Is it just me or do you think there was enough room on that floating piece of wood for Rose to move her ass over and let Jack on so he wouldn’t freeze to death? Am I right? (Note to Self: need to move on and forgive Rose so you can heal). But it isn’t Rose I’m really mad at.
It’s that damn iceberg.
The one that—spoiler alert here you guys—crushed the Titanic and sent Jack and all of our romantic fantasies of being sketched with charcoal down to the bottom of the ocean. (By the way, I kid you not, as I write this, a piano version of “My Heart Will Go On” just popped up on my Pandora station…Jack knows).
There’s a reason the saying, “The tip of the iceberg” exists.
Because the part that is floating above the water—the part we can see—is only a small manifestation of the larger part lurking underneath.
The iceberg allows us to see only what it wants us to see, hiding all the juicy parts under the surface for us to explore on our own. Truthfully, it reminds me of people and how our outward appearance is only one small part of the person we are underneath. How we let others see us goes beyond the “Han Shot First” shirt we are wearing. What we let others see is built upon years of personality layers, eons of experiences, and most importantly—our established identities.
Notice how I mentioned “seeing” about a million times in the above paragraph (sending my internal editor into unattractive gurgling spasms).
What we see is only a fraction of the full story (kind of like your friend’s Tinder profile).
And it makes sense. As individuals, we want to be seen in a certain light. To make a very specific first impression. We want to be known as the quirky one, the smart one, the sexy geek, the trustworthy one. We want to profess our individuality with our sense of outward style ranging anywhere from stripped suspenders to kitten heels, to “just got out of bed” hair and everything in between. We want to portray ourselves as sounding intelligent, funny, boisterous, maternal, or as charming as…well, Jack from Titanic.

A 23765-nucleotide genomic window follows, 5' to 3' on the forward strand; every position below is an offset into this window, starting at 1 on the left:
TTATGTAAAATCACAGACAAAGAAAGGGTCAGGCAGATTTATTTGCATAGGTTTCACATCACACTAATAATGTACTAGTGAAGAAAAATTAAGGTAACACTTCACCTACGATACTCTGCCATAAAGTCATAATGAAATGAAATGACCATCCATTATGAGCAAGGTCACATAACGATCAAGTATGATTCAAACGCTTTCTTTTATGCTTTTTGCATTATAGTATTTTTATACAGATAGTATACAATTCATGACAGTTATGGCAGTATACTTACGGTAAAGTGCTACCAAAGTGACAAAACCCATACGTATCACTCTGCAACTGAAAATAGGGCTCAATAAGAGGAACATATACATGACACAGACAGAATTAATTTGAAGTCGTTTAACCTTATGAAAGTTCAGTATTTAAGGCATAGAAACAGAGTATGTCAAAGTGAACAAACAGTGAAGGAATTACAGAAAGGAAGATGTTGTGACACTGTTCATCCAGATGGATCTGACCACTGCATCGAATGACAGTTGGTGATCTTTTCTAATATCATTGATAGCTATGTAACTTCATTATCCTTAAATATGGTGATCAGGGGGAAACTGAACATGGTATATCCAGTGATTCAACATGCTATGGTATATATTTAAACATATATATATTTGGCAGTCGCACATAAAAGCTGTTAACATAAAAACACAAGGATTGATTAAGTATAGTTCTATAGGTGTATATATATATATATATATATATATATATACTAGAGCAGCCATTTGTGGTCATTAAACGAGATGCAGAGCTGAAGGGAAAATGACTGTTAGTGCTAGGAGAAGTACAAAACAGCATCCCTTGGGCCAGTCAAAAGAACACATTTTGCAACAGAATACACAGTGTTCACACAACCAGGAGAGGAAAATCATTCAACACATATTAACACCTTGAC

For most things, a first impression that can make or break it. As we move through life, first impressions allow us to subconsciously say to ourselves, “This looks interesting, let me explore it” or “He looks hot, why must he wear pants?” If what we see is attractive or sets off a spark, then we can’t help but try and go deeper. Whether it’s a potential hot date, a book cover, a movie trailer, and yes…a brand. It’s only after we dive in that we realize what is really going on underneath and if it’s worth sticking around.
The tip of the iceberg indeed.
You already know that people are so much more than “What you see is what you get.” However, what is less known is this “seeing” isn’t just talking about people (or icebergs). It’s talking about brands.
The good brands—the ones you can’t wait to tell your mom about—are just like people.